Dubai-based Abraaj mingled investor funds report finds

Abraaj founder Arif Naqvi pictured at a session at the World Economic Forum. (Reuters)
Updated 11 June 2018
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Dubai-based Abraaj mingled investor funds report finds

  • Deloitte reports highlights corporate governance failings
  • But no evidence of embezzlement

LONDON: Abraaj tapped investor money because of cash shortages at the group, a report from Deloitte found.

Money from Abraaj’s $1 billion health care fund was used to pay management fees and other expenses, Deloitte said in a forensic report which found no evidence of embezzlement.

The accounting firm, which was hired by Abraaj to examine its finances, concluded there was mixing of Abraaj’s own money in a health care fund and its fourth fund, according to a summary of the Deloitte report that was presented to creditors on June 4 and seen by Bloomberg News.

Deloitte said there was a lack of adequate governance at Abraaj and an overall weakness in its control framework, Bloomberg reported.

The firm faced a cash shortage when the sale of Pakistani utility K-Electric was delayed, the accounting company said.

Deloitte has presented its findings to the Dubai Financial Services Authority.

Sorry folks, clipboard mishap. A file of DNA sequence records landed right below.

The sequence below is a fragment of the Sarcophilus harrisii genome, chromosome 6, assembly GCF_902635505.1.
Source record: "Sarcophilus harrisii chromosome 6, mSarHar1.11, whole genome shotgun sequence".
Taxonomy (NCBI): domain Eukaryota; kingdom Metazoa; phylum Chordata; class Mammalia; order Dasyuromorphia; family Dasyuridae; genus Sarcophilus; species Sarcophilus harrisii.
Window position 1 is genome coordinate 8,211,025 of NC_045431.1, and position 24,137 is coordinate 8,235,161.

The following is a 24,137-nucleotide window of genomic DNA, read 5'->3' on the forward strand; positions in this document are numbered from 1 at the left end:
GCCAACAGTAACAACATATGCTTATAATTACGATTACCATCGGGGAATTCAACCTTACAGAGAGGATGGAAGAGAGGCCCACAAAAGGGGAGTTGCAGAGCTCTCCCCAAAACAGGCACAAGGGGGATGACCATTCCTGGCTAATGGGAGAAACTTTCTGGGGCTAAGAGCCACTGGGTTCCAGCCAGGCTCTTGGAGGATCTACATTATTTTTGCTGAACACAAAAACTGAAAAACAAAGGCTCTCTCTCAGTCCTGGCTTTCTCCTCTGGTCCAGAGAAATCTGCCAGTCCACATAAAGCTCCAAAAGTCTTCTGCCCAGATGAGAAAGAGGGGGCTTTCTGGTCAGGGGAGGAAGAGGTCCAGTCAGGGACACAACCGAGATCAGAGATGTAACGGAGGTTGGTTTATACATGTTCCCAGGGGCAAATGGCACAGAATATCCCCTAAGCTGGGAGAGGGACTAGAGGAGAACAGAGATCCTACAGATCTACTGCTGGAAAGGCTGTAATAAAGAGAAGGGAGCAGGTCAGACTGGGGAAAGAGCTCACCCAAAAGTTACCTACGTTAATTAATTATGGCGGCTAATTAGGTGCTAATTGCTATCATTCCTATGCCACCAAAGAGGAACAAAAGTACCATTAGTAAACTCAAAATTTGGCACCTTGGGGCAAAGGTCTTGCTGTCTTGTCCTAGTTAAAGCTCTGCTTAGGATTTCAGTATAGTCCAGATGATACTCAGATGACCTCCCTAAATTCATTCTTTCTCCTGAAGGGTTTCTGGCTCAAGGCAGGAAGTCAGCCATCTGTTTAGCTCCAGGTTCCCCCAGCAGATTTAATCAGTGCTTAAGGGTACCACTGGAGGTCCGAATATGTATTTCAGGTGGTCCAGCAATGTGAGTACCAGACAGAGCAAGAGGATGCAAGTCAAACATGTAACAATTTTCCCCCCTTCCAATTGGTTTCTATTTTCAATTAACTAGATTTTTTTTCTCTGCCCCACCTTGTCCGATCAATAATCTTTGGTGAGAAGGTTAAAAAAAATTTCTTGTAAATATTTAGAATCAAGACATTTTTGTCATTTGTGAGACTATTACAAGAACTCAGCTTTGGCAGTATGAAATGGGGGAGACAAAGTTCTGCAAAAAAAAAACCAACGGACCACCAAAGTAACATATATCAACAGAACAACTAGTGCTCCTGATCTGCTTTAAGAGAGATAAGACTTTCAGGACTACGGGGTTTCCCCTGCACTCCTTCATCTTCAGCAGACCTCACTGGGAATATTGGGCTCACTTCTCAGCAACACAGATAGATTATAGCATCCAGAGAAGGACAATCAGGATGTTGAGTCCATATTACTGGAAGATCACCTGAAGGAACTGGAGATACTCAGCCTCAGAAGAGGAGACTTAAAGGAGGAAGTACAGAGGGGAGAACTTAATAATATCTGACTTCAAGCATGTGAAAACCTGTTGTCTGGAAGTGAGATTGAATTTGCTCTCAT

Abraaj last week said it expects its creditors to agree to a standstill on debt payments after a June 4 meeting.

Deloitte was engaged by the private equity outfit after an earlier review by KPMG triggered by concerns raised by investors that included the Bill & Melinda Gates Foundation.


Oman regulator suspends KPMG from new auditing work over ‘irregularities’

Updated 14 November 2018
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Oman regulator suspends KPMG from new auditing work over ‘irregularities’

  • In Oman, KPMG is banned for one year from doing new auditing work for companies regulated by the CMA
  • It is another setback for KPMG, which is under scrutiny after losing clients in South Africa following its role in a high-profile corruption scandal there

DUBAI: Oman’s securities regulator said on Wednesday it has suspended audit firm KPMG from doing new work for a year after finding major financial and accounting irregularities at some listed companies.
The Capital Market Authority (CMA) took corrective steps at those companies to protect investors, it said in a statement without naming the firms or giving other details.
A review by the CMA “established professional negligence on the part of some audit firms that warranted disciplinary measures against them in the interests of the investors and other stakeholders,” the CMA said.
It is another setback for KPMG, which is under scrutiny after losing clients in South Africa following its role in a high-profile corruption scandal there and has faced investigations in Britain over its auditing of some clients.
In Oman, KPMG is banned for one year from doing new auditing work for companies regulated by the CMA, including listed companies, securities firms and insurers.
The penalty does not affect projects where KPMG has already been appointed, and KPMG has a right to appeal against the penalty before an independent authority, the CMA said.
KPMG said it could not immediately comment on the CMA’s statement.